Editorial: Making the grade - Albuquerque Journal

Editorial: Making the grade

“Martinez Picks Reformer as Public Education Head”

– Albuquerque Journal headline, Dec. 21, 2010

The Journal headline writer hit the nail on the head with that one.

“Reform” is a buzzword that’s easily dropped by many in leadership roles. But in her almost seven years at the helm of New Mexico’s Public Education Department, reform is exactly what Secretary Hanna Skandera has done – one painful step at a time.

Public Education Department Secretary Hanna Skandera, left, with Gov. Susana Martinez at an April 2 press conference
Public Education Department Secretary Hanna Skandera, left, with Gov. Susana Martinez at an April 2 press conference. (Adolphe Pierre-Louis/Albuquerque Journal)

Real reform is hard, but New Mexico’s K-12 students are the better for it. While we continue to dwell at the bottom of national rankings, we shouldn’t ignore the progress that has been made.

Skandera, who announced her resignation last week, built on accountability measures established under the Gov. Bill Richardson administration (his education secretary, Santa Fe Superintendent Veronica Garcia, established those high Adequate Yearly Progress benchmarks) and those mandated by President Barack Obama’s administration (linking student improvement and teacher performance).

Despite that history, the Republican appointee has been vilified from Day One for insisting that every New Mexico student can learn in our schools.

Because that flies in the face of critics, including unions and some politicians, who say that without spending hundreds of millions more dollars we just can’t expect progress because these kids are too poor, don’t speak English at home and/or come from families where parental engagement may be lacking.

And that’s just for starters.

What kind of reception did Skandera and her ambitious agenda get? We need say no more than it took more than four years for the state Senate to confirm her despite strong support from many, including university presidents.

Yet in the interim she focused on the job at hand. She traveled the state gathering information from parents, teachers and superintendents. Now New Mexico issues letter-grade report cards for each school that show how it does in educating specific subgroups. We have put in place the Common Core curriculum, which emphasizes core knowledge and critical thinking, and the companion Partnership for Assessment of Readiness for College and Careers standardized test that measures readiness for college and careers and shows how our students are doing compared to those in other states.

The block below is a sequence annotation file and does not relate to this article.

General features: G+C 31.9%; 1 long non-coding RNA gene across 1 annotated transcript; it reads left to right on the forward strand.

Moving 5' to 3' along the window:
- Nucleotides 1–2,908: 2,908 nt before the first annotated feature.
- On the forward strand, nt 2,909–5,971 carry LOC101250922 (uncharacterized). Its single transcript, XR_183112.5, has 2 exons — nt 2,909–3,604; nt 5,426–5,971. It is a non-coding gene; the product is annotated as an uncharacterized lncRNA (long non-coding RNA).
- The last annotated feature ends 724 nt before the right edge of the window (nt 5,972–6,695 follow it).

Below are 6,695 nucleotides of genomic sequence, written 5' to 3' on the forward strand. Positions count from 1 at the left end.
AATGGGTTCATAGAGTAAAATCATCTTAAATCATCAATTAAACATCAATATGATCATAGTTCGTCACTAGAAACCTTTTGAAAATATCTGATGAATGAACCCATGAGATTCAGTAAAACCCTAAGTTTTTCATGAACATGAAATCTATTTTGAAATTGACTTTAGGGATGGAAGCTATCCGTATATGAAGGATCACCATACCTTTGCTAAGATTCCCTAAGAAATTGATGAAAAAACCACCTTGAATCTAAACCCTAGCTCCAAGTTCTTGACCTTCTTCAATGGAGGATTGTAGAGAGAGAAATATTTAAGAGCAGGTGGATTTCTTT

Teachers are the key and Skandera points out that our universities have dramatically increased the entrance requirement for students who want to become teachers – which she said at one point required only eighth-grade proficiency.

Skandera put in place a system of annual teacher evaluations that are based on student improvement – meaning what New Mexico asks of its dedicated teachers is that our kids leave their classrooms better off academically than when they walked in.

Districts that have embraced Skandera’s no-excuses mentality and improvement programs have delivered for their kids. Farmington, Gallup and Gadsden are among the many that have recorded progress in student proficiencies.

Statewide, our worst-in-the-nation graduation rates under Skandera are up 8 percentage points, hitting a record of 71 percent for 2016. PARCC math and English language arts results are up as well, with 2016 recording 7,300 more kids on grade level in math and 5,000 more on grade level in English. More of our kids are taking AP classes.

This despite higher expectations – again building upon the Richardson and Obama reforms.

That student growth – the fact children are learning, Skandera’s real bottom line – in turn has brought up school grades; there are more “A” and “B” schools and fewer “C,” “D” and “F” schools. Ditto for teacher ratings; there are 30 percent more highly effective and exemplary teachers today compared to 2014.

And it’s not just about testing. Teachers also have meaningful observation/feedback and Skandera has pushed mentoring programs for teachers and principals. It’s not like the old days when 99 percent of New Mexico teachers were for all practical purposes rated “effective.”

Under Skandera, New Mexico jumped to the head of the education reform class nationally, receiving shout-outs from Obama’s U.S. Education Secretary Arne Duncan.

The state installed objective measures to record students’ academic progress, let parents know how their schools were doing educating with various subgroups of students, and provided the information to teachers and principals – along with mentoring opportunities so our state’s best could help raise the performance of the rest.

Could Skandera have been more conciliatory, less hard-charging and more strategic in the legislative and political arenas? Sure. But it’s impossible to ignore the fundamental values clash about whether our education system should put kids first, or put the adults who work there first. On that debate, she would not yield on her “kids first” approach.

Skandera says she is “proud of our kids and our outcomes” and believes she has helped change the conversation about education in New Mexico from “We’re poor, disadvantaged, what can we expect?” to “We can expect great things.”

For that, New Mexico and its kids are better off.

This editorial first appeared in the Albuquerque Journal. It was written by members of the editorial board and is unsigned as it represents the opinion of the newspaper rather than the writers.

Albuquerque Journal and its reporters are committed to telling the stories of our community.

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